r of Courtrai. "I have come here for that."
Dirk slightly smiled.
"Should I know more than you?"
The Margrave's son flushed.
"What you do know?--tell me."
Dirk's smile deepened.
"She was one Ursula, daughter of the Lord of Rooselaare, she was sent to the convent of the White Sisters in this town."
"So you know it all," said Balthasar. "Well, what else?"
"What else? I must tell you a familiar tale."
"Certes, more so to you than to me."
"Then, since you wish it, here is your story, sir."
Dirk spoke in an indifferent voice well suited to the peace of the chamber; he looked at neither of his listeners, but always out of the window.
"She was educated for a nun and, I think, desired to become one of the Order of the White Sisters. But when she was fifteen her brother died and she became her father's heiress. So many entered the lists for her hand--they contracted her to you."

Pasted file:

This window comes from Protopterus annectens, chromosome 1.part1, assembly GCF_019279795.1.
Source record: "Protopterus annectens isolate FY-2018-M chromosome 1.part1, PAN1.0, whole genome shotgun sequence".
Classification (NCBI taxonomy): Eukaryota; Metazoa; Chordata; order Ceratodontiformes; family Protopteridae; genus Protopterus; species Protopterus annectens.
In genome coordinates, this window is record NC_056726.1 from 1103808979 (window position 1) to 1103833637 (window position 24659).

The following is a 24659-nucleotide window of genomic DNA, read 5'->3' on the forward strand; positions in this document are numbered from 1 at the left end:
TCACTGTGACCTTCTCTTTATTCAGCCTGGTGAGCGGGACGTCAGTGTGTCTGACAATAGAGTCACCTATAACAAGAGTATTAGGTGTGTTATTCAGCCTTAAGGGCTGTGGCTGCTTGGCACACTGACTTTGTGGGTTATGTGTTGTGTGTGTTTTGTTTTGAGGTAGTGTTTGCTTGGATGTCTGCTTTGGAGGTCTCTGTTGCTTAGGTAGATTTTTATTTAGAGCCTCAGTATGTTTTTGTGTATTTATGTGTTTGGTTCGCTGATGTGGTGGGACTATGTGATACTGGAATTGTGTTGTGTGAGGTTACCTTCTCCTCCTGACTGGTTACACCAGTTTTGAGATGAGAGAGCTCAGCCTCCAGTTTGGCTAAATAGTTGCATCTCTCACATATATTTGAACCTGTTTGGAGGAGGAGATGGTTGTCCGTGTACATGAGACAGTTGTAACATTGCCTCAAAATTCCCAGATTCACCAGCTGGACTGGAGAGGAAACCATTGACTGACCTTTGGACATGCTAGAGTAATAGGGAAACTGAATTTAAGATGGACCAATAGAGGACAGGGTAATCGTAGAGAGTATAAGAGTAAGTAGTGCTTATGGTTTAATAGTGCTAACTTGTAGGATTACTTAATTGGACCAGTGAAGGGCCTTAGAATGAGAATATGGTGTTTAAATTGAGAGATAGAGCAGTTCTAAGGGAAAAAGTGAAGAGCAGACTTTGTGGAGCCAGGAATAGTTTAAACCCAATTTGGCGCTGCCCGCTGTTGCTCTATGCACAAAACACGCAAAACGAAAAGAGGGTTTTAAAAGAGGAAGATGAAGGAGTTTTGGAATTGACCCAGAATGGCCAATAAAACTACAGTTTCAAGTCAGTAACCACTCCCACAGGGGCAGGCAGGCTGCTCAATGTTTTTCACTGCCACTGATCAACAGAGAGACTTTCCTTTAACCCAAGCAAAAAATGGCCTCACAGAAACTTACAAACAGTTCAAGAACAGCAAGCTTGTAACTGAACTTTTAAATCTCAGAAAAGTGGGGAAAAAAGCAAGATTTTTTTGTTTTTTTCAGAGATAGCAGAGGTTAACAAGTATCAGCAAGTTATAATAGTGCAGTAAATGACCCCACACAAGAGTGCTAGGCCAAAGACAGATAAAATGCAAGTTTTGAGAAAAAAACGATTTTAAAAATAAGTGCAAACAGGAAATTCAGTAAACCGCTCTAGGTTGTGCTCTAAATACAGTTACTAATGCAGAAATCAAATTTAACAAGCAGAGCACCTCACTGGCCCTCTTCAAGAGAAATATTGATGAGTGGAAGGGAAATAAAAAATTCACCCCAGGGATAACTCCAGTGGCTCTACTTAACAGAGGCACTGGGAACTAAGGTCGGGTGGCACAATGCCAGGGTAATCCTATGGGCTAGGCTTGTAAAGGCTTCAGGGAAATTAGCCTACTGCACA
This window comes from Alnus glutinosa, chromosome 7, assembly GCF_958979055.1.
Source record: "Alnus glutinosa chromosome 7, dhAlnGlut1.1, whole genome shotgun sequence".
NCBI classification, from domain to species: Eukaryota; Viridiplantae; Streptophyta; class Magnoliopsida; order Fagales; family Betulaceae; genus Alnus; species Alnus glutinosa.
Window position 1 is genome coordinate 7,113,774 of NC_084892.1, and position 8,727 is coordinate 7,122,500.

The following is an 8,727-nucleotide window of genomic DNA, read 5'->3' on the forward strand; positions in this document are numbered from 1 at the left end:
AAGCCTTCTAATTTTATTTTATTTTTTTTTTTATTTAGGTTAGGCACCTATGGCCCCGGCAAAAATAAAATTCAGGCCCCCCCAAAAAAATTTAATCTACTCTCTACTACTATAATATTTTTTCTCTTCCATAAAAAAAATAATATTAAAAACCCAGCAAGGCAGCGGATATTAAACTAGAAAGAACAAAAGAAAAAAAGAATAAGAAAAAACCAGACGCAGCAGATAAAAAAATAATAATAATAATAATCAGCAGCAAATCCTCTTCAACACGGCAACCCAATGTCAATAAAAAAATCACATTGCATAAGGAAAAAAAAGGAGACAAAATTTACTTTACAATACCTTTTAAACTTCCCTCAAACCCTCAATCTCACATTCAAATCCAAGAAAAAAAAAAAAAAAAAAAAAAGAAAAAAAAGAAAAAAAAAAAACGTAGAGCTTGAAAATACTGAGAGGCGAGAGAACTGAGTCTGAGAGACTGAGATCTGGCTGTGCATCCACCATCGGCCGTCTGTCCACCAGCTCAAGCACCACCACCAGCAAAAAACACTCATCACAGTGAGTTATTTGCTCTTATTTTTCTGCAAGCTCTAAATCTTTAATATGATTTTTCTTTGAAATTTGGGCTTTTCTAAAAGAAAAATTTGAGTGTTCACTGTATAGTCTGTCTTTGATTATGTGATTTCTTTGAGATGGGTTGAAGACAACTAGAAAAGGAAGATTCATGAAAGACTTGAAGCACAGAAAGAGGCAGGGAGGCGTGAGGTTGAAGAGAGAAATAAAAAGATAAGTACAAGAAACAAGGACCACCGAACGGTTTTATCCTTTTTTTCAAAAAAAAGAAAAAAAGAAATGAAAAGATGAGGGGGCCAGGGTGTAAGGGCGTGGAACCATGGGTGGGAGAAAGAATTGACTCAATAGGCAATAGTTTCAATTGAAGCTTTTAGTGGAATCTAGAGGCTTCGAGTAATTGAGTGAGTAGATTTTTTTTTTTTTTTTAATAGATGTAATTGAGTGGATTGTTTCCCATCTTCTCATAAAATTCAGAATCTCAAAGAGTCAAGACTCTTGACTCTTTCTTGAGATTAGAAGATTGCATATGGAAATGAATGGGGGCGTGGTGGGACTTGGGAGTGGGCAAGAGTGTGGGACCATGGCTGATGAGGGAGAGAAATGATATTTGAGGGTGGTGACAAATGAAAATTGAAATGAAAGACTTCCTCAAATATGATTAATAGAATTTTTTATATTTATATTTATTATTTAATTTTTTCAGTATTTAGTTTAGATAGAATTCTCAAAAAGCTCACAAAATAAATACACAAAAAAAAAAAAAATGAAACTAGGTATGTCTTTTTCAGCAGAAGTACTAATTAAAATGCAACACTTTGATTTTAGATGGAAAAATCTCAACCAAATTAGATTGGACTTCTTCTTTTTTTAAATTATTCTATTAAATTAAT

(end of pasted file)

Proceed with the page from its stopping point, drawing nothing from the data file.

Balthasar pulled at the orange tassels on his slee
The ending is certainly not a surprise, as stated by another reviewer, but this is quite an absorbing read. The author is able to grab your attention from the very beginning and to maintain throughout the book. Interesting perspective as well.
This is a tale of two companions who decide to practice the dark arts together. One is faithful and one is not.
This was an interesting story and it does keep you reading although the big reveal towards the end has been quite obvious to the reader for quite some time. Personally, I wanted more from the ending than I got. Still, it was quite readable.